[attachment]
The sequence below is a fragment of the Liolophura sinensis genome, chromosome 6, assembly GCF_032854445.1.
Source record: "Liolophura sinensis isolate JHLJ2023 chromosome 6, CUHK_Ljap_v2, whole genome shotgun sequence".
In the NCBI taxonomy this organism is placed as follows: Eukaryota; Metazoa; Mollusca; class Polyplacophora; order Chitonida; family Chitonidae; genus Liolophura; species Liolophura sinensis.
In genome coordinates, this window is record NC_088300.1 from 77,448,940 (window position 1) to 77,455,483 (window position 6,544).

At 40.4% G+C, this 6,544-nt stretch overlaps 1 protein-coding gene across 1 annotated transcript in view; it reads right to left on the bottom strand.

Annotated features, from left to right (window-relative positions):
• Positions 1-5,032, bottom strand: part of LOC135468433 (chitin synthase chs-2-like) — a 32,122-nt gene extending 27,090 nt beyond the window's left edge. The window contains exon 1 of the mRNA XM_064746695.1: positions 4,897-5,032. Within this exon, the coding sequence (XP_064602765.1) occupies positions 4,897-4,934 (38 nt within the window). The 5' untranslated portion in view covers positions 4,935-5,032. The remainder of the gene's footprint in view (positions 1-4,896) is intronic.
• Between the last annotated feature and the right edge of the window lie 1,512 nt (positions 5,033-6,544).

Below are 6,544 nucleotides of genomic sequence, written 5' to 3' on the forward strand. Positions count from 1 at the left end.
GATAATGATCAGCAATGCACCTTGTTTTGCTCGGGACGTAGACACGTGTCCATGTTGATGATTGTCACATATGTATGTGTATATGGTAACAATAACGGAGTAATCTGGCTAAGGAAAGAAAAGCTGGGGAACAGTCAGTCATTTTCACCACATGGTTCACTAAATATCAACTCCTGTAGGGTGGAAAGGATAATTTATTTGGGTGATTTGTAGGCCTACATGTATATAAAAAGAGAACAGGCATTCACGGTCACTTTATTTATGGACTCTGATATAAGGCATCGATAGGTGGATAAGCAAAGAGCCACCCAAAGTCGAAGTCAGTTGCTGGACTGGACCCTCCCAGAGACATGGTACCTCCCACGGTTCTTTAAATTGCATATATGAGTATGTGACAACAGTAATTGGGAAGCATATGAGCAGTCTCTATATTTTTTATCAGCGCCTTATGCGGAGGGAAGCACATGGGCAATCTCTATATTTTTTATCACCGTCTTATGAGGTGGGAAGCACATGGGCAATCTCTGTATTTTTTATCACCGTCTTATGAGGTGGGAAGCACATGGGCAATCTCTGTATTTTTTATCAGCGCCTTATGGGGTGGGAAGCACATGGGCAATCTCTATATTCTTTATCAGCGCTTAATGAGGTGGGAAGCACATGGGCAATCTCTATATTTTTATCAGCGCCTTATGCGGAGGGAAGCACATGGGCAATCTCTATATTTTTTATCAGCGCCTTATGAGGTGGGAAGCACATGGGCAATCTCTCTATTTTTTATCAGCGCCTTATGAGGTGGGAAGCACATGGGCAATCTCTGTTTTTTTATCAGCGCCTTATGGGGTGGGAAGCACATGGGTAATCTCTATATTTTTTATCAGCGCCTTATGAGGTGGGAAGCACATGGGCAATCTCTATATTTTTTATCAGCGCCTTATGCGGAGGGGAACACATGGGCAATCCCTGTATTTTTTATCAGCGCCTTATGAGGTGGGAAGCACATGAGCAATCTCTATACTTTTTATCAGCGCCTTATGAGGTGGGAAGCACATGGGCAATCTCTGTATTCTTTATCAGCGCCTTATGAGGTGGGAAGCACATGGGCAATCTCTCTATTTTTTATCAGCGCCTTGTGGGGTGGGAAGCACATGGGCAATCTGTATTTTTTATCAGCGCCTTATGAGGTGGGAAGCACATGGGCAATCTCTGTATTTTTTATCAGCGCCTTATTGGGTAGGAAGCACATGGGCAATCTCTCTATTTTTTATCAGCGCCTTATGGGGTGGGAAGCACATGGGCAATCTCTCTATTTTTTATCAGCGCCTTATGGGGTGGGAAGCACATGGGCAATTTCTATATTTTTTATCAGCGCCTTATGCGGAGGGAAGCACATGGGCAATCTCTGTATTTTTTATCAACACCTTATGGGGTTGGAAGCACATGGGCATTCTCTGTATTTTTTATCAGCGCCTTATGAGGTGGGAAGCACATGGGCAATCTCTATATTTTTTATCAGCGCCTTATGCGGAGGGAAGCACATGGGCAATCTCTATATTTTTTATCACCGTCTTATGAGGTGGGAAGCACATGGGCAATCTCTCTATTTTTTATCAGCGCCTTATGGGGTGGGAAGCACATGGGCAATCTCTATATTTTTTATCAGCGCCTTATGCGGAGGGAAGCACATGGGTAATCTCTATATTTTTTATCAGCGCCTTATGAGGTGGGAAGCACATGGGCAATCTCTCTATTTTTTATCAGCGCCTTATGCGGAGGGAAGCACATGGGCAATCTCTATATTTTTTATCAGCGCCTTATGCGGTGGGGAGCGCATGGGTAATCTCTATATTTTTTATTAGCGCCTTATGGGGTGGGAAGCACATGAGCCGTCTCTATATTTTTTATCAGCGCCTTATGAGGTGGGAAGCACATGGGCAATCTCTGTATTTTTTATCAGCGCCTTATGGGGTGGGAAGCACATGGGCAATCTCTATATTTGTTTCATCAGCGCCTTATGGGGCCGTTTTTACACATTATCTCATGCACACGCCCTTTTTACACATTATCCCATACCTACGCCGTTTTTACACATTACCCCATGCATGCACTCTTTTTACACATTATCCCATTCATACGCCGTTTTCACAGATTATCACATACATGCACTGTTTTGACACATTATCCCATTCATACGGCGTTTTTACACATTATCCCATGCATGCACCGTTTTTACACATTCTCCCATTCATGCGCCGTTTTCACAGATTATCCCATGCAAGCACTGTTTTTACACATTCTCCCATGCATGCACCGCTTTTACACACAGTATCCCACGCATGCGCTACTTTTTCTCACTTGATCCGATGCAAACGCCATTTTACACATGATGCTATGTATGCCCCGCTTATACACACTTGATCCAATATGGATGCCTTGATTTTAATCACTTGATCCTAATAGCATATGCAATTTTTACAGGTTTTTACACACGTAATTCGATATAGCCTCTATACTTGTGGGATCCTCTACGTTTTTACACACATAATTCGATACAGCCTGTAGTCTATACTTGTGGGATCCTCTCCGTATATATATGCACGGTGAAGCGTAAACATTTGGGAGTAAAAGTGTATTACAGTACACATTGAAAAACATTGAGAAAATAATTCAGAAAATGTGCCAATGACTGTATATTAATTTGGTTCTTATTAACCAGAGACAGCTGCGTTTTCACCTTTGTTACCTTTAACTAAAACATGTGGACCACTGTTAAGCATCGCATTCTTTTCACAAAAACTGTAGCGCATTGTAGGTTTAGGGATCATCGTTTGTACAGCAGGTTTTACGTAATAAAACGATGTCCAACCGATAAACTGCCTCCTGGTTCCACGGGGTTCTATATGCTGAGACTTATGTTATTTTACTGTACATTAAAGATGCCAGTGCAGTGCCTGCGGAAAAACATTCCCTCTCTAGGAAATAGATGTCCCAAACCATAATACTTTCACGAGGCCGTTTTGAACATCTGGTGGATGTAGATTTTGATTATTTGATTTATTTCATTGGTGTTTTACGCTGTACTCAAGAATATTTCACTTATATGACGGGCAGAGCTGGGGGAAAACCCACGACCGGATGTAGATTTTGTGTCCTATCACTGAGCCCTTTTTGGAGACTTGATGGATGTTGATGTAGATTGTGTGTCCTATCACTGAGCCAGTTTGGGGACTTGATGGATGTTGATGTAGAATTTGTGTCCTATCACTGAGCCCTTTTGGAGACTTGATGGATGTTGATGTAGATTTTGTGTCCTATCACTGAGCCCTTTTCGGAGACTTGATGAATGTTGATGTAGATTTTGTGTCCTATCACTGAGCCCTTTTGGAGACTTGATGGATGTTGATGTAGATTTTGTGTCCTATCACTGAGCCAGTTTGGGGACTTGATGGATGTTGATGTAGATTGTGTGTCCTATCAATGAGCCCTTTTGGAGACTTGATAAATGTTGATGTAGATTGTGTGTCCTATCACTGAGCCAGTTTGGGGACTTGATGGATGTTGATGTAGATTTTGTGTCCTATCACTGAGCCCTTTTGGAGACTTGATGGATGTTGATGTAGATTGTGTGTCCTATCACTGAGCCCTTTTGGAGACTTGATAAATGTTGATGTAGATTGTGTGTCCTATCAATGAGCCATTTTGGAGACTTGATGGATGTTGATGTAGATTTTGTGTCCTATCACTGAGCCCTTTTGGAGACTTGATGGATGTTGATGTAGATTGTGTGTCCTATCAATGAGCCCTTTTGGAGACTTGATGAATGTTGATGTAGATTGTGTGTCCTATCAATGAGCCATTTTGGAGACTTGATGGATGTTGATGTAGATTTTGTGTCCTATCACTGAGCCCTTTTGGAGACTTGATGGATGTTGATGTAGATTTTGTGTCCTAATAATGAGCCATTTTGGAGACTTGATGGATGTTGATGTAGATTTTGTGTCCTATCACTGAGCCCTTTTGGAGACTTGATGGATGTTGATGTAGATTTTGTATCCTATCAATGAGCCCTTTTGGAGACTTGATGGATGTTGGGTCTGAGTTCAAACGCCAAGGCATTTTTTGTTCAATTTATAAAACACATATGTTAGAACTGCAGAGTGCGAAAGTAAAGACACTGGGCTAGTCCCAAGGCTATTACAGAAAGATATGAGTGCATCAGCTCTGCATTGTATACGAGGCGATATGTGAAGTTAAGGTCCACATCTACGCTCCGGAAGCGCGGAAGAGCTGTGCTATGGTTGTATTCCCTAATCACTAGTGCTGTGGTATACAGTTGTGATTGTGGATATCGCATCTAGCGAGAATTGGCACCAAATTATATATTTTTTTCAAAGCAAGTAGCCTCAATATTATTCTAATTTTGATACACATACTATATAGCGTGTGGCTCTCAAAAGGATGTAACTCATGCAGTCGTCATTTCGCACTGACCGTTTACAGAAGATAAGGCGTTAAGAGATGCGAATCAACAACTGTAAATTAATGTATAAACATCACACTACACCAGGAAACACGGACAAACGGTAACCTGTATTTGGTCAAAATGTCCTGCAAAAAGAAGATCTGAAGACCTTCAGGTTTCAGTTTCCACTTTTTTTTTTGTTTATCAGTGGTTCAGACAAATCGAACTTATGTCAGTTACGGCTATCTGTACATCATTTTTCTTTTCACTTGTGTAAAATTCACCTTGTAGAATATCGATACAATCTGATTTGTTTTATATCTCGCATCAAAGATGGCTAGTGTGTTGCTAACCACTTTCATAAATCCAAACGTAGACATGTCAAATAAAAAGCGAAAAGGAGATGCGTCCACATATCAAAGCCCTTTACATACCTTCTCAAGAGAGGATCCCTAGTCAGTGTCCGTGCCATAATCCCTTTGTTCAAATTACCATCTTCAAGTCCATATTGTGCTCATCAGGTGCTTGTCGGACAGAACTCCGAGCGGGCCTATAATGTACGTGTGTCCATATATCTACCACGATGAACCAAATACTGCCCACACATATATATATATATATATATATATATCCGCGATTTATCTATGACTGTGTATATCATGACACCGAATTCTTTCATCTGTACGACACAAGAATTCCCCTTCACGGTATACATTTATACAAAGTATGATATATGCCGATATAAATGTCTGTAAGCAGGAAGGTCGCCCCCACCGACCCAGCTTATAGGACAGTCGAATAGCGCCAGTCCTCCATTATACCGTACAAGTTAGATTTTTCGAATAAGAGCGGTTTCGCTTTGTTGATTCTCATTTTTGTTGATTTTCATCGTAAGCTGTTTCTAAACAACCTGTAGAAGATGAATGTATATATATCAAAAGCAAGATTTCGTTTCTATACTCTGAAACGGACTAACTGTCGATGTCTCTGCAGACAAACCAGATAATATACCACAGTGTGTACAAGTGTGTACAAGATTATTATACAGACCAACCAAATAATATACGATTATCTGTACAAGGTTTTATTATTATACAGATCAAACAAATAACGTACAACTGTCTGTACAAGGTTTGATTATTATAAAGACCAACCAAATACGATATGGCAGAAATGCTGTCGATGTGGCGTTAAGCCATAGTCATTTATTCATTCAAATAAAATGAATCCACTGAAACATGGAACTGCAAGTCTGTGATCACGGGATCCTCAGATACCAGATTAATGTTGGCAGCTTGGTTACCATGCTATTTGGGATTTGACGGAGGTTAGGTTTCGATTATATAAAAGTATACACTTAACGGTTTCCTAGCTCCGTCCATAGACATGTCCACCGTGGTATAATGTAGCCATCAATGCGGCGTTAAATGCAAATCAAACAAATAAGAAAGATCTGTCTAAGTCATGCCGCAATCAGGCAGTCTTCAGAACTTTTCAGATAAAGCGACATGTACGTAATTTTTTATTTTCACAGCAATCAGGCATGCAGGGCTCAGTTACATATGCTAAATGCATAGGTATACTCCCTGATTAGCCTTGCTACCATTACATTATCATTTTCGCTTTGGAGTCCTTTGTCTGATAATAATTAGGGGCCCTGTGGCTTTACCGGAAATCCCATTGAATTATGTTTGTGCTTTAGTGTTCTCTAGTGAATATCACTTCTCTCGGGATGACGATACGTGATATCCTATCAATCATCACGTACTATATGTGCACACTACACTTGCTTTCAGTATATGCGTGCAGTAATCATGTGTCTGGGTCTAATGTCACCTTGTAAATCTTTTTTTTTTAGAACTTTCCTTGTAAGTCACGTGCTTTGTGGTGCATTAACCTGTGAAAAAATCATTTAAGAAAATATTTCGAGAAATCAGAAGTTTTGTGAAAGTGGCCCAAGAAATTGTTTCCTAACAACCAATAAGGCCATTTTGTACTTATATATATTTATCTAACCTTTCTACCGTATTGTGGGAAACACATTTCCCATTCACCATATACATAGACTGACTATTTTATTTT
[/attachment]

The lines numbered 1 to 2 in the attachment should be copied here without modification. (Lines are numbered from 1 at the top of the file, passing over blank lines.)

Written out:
The sequence below is a fragment of the Liolophura sinensis genome, chromosome 6, assembly GCF_032854445.1.
Source record: "Liolophura sinensis isolate JHLJ2023 chromosome 6, CUHK_Ljap_v2, whole genome shotgun sequence".